Drudge carried a picture yesterday of what appears to be Sheriff Deputies about to kill a motorist at an Iowa flood roadblock. The image shows one deputy positioned in front of an SUV with his automatic pistol aimed at the driver while another is about to smash a window with his folding baton. I saw no direct explanation for the picture in the body of either flood story but it's clear what is happening.
Many residents of the flood zone are frantic to get back to their residences and businesses. The government closed these areas off for safety's sake and apparently for safety's sake is quite willing to kill people who insist in going home that way anyway. It's instructive that the one deputy has positioned himself in front of the citizens vehicle and has drawn his hand gun. By doing so, he has turned a potential "failure to obey a lawful order" situation into a "deadly force situation." Police shooting motorists for attempting to run them down, sometimes under rather strained justification, is a direct outgrowth of the epidemic of car theft emanating from the usual suspects in our cities. So in this way as well as many others, the norms of enforcement in the ghetto are applied to everyone.
Liberals used to complain that police had too much discretion and that they needed to be "professionalized" and brought more directly under the disciplinary hand of lawyers who can review standard procedures. This has been accomplished with a vengeance. Law enforcement officers operating according to legally sanctioned procedural manuals upholding the principle that the power of the state must prevail at literally any cost. Citizens are seen as potentially dangerous simpletons who must be curbed and ordered about for the good of the government. They get to vote, but after that they need to shut up and take orders. The war on drugs and its ugly little sister, the war on drunk drivers has empowered two generations of police officers to operate like soldiers on a mission more than public servants. These, added to the many speed trap communities many of us drive through have changed the interaction between the police and ordinary citizens from one of respect to one of fear and resentment.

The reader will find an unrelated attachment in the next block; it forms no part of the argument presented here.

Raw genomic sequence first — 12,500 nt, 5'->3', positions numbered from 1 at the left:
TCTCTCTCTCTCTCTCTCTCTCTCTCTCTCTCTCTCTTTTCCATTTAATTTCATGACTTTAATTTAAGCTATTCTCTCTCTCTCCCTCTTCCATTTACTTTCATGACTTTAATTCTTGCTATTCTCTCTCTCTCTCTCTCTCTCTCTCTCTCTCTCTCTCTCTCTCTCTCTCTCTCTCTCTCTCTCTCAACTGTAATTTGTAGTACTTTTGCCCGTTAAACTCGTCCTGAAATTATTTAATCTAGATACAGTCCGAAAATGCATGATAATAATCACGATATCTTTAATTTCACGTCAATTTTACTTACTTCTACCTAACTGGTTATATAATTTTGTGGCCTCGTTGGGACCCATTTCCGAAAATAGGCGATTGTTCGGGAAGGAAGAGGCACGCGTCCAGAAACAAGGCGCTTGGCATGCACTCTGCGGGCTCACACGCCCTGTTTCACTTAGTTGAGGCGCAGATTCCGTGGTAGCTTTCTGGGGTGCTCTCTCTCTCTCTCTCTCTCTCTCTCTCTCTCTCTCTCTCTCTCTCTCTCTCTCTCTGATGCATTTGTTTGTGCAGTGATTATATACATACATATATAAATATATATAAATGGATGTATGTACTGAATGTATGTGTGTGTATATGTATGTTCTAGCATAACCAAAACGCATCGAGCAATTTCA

In the name of professionalism, tactics that would have been unthinkable before, are now standard operating procedure. The routine handcuffing of citizens before arrest "for the officers and the citizens safety" is now common as is ordering citizens to lay on the ground at gunpoint before being handcuffed. Of course there are tactical reasons for these methods. In an age of tiny affirmative action police people, the desire to render citizens harmless before they can be dealt with is a clear temptation. The safety of the government employee is paramount.
Of course the Government needs to establish order in emergencies, but shooting citizens "for their own good," where no immanent threat exists, is so foreign to our history and culture that one wonders how we allowed ourselves to get to this pass. If a citizen insists on risking his own life to retrieve his belongings, what right has the state to stop him. Some things we do at our own risk. Increasingly the government arrogates to itself the job of assessing risk and using the police power of the state to abridge our liberties.
In this case there may be a concern with looting. If that's so, the Government should restrict it's actions to letting only residents into an affected area. Residents might loot each others property but then that can be proved and adjudicated later. The fear that some residents may not be honest provides no license for the government to kill flood victims.
Two things are clear, the war on drugs is a failure and the war on our ancient rights to liberty and dignity is going very well indeed.